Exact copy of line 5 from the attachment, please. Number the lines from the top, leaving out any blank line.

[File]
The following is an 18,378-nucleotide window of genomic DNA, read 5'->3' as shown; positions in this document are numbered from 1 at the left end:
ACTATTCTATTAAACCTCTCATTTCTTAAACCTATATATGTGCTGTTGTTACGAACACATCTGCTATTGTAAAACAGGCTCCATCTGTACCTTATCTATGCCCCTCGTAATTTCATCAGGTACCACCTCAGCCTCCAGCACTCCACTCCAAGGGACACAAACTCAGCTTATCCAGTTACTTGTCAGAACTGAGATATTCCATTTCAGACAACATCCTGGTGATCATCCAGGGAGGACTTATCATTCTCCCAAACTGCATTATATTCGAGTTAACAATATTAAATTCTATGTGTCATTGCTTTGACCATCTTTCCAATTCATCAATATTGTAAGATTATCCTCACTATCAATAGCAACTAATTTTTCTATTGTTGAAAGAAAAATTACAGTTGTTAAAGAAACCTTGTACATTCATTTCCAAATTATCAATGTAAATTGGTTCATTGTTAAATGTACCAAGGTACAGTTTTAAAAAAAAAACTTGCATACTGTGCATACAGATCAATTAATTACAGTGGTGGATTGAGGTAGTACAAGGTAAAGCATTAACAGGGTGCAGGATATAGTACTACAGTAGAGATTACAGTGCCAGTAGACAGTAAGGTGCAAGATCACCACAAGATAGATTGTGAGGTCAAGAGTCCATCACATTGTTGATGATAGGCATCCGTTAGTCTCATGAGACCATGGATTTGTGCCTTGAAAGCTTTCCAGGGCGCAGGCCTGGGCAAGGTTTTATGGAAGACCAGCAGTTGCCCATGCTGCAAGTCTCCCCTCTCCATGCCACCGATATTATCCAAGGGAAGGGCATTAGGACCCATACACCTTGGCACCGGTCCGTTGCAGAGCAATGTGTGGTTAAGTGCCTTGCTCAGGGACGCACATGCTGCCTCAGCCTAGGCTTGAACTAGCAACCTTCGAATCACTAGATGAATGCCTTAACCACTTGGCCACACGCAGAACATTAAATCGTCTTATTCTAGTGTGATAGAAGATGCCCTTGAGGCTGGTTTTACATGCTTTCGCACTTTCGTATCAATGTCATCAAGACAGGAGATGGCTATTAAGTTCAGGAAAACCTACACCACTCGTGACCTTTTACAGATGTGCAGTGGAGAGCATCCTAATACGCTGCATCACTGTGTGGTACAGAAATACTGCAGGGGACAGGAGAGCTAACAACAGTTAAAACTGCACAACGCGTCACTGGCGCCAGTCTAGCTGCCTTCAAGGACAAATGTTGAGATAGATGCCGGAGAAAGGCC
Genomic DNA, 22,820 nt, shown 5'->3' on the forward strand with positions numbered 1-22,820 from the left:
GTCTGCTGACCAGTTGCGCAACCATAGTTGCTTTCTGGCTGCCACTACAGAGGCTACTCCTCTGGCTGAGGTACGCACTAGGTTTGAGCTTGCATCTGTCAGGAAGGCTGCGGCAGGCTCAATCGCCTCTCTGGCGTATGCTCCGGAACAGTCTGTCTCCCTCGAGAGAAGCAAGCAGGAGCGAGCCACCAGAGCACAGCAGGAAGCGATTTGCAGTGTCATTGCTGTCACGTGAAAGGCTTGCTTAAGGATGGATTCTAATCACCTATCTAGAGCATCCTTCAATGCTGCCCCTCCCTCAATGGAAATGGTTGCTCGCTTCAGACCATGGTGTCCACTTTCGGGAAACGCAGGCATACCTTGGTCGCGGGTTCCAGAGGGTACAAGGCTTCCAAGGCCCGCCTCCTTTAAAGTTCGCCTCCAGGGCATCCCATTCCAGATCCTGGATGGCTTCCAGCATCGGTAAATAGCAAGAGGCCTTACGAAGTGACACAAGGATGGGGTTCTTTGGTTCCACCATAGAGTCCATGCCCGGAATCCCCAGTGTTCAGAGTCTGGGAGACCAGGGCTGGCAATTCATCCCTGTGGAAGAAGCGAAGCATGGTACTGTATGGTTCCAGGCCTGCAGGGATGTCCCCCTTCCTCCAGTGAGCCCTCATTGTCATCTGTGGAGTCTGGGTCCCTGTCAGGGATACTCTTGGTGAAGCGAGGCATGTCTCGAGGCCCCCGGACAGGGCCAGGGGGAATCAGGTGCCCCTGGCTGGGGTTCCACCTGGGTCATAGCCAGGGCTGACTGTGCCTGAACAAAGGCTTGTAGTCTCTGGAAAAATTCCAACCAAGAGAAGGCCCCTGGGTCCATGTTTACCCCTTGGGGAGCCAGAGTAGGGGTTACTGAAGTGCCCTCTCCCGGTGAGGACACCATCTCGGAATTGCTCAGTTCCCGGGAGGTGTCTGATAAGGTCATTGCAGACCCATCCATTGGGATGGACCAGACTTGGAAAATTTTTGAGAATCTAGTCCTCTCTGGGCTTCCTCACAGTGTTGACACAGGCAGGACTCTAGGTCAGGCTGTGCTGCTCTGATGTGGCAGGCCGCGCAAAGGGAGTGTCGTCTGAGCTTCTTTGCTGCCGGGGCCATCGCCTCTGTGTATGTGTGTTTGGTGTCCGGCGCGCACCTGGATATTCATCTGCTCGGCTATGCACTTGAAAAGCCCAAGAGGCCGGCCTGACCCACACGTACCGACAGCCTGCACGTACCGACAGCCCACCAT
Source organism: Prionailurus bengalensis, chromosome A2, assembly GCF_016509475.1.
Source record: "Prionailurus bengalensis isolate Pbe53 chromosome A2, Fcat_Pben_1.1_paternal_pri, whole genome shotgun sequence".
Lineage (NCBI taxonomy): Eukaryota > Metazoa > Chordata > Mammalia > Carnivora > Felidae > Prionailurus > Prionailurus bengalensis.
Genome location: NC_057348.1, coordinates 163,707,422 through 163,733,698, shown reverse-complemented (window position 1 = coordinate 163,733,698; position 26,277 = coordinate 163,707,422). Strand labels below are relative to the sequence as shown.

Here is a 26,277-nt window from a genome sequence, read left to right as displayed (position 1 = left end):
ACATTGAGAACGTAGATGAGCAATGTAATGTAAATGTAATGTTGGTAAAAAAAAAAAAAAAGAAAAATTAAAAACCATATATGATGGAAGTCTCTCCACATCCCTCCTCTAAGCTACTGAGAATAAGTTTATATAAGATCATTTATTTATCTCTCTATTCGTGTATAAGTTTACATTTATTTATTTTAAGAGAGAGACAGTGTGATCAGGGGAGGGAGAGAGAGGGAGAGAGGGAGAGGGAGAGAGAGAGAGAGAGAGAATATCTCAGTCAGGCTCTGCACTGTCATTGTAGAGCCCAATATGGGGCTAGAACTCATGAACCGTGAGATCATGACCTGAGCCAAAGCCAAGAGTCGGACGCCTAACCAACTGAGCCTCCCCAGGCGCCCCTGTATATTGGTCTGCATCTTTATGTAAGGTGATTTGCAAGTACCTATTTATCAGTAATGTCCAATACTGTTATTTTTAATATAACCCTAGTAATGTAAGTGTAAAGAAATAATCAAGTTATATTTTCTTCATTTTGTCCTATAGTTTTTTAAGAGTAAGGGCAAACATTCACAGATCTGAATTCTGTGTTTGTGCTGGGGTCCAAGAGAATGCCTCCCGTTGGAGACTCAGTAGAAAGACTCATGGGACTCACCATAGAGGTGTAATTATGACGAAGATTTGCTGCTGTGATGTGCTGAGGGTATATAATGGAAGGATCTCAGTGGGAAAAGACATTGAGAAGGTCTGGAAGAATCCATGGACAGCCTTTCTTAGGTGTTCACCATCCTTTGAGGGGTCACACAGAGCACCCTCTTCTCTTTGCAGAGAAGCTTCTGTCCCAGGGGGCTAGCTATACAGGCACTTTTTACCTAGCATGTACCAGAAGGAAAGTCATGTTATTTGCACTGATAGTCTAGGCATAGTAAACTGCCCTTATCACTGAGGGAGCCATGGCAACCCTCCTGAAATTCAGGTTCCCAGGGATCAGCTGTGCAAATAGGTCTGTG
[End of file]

Source organism: Prionailurus bengalensis, chromosome A2, assembly GCF_016509475.1.